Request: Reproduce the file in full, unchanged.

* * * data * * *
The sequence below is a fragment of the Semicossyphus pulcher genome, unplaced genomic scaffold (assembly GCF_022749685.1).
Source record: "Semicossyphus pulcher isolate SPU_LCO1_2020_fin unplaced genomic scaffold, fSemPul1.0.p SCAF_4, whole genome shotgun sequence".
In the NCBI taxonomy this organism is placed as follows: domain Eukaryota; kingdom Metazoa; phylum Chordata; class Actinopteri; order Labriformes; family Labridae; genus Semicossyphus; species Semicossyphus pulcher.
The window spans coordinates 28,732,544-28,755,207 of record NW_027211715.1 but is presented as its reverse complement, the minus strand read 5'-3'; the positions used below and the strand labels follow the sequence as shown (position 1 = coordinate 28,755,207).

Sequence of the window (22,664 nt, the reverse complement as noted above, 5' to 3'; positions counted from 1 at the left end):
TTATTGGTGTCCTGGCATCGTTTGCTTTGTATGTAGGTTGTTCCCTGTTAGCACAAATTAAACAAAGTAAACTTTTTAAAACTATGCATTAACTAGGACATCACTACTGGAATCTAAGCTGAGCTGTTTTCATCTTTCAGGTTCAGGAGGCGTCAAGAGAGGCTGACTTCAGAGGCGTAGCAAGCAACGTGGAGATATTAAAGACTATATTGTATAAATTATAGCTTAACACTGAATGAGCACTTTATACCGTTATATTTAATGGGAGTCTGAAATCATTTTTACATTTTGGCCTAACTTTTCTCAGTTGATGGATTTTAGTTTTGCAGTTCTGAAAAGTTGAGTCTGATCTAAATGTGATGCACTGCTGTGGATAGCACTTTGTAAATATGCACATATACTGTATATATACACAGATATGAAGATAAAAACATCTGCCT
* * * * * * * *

The sequence below is a fragment of the Semicossyphus pulcher genome, unplaced genomic scaffold (assembly GCF_022749685.1).
Source record: "Semicossyphus pulcher isolate SPU_LCO1_2020_fin unplaced genomic scaffold, fSemPul1.0.p SCAF_4, whole genome shotgun sequence".
In the NCBI taxonomy this organism is placed as follows: domain Eukaryota; kingdom Metazoa; phylum Chordata; class Actinopteri; order Labriformes; family Labridae; genus Semicossyphus; species Semicossyphus pulcher.
The window spans coordinates 28,732,544-28,755,207 of record NW_027211715.1 but is presented as its reverse complement, the minus strand read 5'-3'; the positions used below and the strand labels follow the sequence as shown (position 1 = coordinate 28,755,207).

Sequence of the window (22,664 nt, the reverse complement as noted above, 5' to 3'; positions counted from 1 at the left end):
TTATTGGTGTCCTGGCATCGTTTGCTTTGTATGTAGGTTGTTCCCTGTTAGCACAAATTAAACAAAGTAAACTTTTTAAAACTATGCATTAACTAGGACATCACTACTGGAATCTAAGCTGAGCTGTTTTCATCTTTCAGGTTCAGGAGGCGTCAAGAGAGGCTGACTTCAGAGGCGTAGCAAGCAACGTGGAGATATTAAAGACTATATTGTATAAATTATAGCTTAACACTGAATGAGCACTTTATACCGTTATATTTAATGGGAGTCTGAAATCATTTTTACATTTTGGCCTAACTTTTCTCAGTTGATGGATTTTAGTTTTGCAGTTCTGAAAAGTTGAGTCTGATCTAAATGTGATGCACTGCTGTGGATAGCACTTTGTAAATATGCACATATACTGTATATATACACAGATATGAAGATAAAAACATCTGCCT